PHAR 3601: Basic Human Physiology for the Health Professions

Course Details


  • Online course
  • 3 credits
  • Offered Fall, Spring, and Summer

Anatomy is required. A medical terminology course or experience in the medical field is recommended.

Course Materials
Textbook: Widmaier, E., Raff, H., & Strang, K. (2016). Vander’s human physiology: The mechanisms of body function Connect access card (14th ed.). New York: McGraw-Hill.

Course Director
Amy Pittenger, PharmD, MS, PhD

Course Description

Are you interested in understanding the function of the human body? This course will expose you to normal functions of the major organ systems and diseases in those systems. Not only will this course prepare you for a future career in the health sciences, you will also gain knowledge about the physical, mechanical, and biochemical functions of various human systems. This course includes an online, simulated lab experience, an innovative tool designed to further your examination of the human body. Human systems discussed during this class include cellular, cardiovascular, respiratory, renal, gastrointestinal, and endocrine.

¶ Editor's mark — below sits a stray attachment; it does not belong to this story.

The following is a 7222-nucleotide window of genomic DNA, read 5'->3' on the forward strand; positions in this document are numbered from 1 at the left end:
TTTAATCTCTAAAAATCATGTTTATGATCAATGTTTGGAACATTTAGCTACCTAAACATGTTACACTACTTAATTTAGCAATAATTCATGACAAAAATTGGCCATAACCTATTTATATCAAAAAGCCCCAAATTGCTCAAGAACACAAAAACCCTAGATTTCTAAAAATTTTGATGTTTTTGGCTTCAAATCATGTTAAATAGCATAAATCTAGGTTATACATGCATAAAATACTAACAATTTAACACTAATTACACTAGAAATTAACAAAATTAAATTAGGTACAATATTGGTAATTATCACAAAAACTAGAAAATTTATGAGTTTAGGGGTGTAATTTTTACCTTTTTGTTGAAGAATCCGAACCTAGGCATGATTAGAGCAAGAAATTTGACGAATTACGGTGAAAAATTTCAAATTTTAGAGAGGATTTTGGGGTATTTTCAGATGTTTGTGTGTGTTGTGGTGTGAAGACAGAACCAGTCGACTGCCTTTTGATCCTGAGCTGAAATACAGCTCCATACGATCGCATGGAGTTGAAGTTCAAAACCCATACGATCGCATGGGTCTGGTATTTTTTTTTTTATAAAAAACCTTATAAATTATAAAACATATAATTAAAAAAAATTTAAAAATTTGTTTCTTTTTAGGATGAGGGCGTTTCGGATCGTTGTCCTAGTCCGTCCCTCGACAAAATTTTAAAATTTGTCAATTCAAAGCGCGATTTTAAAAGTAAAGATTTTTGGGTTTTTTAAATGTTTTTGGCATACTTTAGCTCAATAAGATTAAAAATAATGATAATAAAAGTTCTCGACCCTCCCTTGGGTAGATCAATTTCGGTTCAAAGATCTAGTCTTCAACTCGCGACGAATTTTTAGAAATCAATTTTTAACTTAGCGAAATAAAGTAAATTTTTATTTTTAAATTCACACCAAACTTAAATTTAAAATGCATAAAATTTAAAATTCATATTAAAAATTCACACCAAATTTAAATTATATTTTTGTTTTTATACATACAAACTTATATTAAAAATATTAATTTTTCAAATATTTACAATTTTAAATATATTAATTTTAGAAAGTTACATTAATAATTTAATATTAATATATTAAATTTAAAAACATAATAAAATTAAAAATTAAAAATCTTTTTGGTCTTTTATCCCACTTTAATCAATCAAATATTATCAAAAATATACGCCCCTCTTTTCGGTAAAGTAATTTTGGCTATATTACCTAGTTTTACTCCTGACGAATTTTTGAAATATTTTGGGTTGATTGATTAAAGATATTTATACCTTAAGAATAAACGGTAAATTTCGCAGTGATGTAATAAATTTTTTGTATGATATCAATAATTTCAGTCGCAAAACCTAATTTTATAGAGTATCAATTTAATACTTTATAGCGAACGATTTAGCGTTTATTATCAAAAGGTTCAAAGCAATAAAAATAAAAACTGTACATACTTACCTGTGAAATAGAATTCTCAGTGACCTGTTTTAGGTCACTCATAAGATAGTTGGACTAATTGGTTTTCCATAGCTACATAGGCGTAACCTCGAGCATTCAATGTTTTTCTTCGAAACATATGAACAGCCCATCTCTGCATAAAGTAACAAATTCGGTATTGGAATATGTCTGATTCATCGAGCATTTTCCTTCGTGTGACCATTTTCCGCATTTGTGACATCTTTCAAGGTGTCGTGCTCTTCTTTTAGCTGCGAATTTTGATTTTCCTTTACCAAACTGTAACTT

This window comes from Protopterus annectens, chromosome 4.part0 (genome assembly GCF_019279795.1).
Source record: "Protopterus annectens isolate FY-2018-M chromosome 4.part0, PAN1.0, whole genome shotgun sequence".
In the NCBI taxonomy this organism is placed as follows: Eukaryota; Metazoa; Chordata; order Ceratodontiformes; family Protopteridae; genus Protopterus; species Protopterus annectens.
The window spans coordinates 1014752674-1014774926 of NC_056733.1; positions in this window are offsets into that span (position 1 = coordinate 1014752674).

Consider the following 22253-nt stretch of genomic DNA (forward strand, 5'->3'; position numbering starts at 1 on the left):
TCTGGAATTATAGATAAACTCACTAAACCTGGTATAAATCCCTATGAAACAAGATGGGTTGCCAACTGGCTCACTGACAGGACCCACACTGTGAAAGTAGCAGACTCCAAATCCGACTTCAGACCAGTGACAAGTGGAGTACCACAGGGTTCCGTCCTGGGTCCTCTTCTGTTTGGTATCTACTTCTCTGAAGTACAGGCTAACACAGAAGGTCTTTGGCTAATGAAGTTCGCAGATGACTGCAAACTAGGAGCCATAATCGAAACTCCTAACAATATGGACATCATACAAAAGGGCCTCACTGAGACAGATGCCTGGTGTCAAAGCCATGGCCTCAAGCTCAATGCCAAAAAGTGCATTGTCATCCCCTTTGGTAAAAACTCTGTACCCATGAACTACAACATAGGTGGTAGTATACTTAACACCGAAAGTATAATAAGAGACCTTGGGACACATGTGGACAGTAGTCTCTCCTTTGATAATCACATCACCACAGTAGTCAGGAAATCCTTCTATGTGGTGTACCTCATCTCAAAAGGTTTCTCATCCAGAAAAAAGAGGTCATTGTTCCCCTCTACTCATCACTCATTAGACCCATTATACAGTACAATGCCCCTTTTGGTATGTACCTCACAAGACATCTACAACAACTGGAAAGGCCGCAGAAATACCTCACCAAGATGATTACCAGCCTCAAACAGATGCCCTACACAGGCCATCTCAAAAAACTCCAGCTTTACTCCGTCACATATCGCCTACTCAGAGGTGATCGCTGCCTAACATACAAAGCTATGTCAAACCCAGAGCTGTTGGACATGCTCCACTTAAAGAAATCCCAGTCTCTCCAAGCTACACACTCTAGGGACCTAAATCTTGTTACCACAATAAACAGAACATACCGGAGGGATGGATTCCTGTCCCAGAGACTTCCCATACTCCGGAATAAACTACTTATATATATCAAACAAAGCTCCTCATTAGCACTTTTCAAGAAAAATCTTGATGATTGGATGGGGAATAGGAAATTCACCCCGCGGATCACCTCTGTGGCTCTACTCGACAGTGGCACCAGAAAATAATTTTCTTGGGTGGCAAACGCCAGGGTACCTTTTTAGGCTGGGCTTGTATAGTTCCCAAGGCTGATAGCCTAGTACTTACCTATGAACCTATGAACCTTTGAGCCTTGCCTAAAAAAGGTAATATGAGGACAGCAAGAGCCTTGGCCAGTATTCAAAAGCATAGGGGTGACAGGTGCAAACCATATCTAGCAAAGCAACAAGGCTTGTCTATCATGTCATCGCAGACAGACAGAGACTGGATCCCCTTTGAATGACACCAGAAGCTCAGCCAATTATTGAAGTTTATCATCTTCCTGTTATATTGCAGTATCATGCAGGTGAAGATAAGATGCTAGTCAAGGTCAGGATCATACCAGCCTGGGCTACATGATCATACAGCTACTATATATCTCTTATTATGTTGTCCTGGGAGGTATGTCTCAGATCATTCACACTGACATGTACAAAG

Special Textbook Information:

Students will receive access to the textbook, Connect website, and course labs directly through the course site, which will be available approximately one week before the course starts each semester. The cost is $90 and will be directly billed to students' accounts two weeks after the semester starts. Students should not independently purchase the textbook.


Upon completion of this course, students will be able to:

  • Analyze the relationship between structure and function within each body system.
  • Demonstrate an understanding of how each system helps to maintain homeostasis.
  • Build a physiological vocabulary that is essential to success in this course and in future careers.
  • Identify levels of organization of human physiological systems and understand relationships between them.
  • Recognize the relationships among cellular chemistry, function, and signaling mechanisms in human physiology.
  • Correlate basic physiology with the pathophysiologic outcomes that may be encountered in the clinical setting.


  • Cellular Physiology
  • Chemical Messengers and Basic Muscle Physiology
  • Neurophysiology
  • Sensory Physiology
  • Cardiovascular Physiology
  • Respiratory Physiology
  • Renal Physiology and Water Balance
  • Gastrointestinal Physiology
  • Endocrine Physiology
  • Reproductive Physiology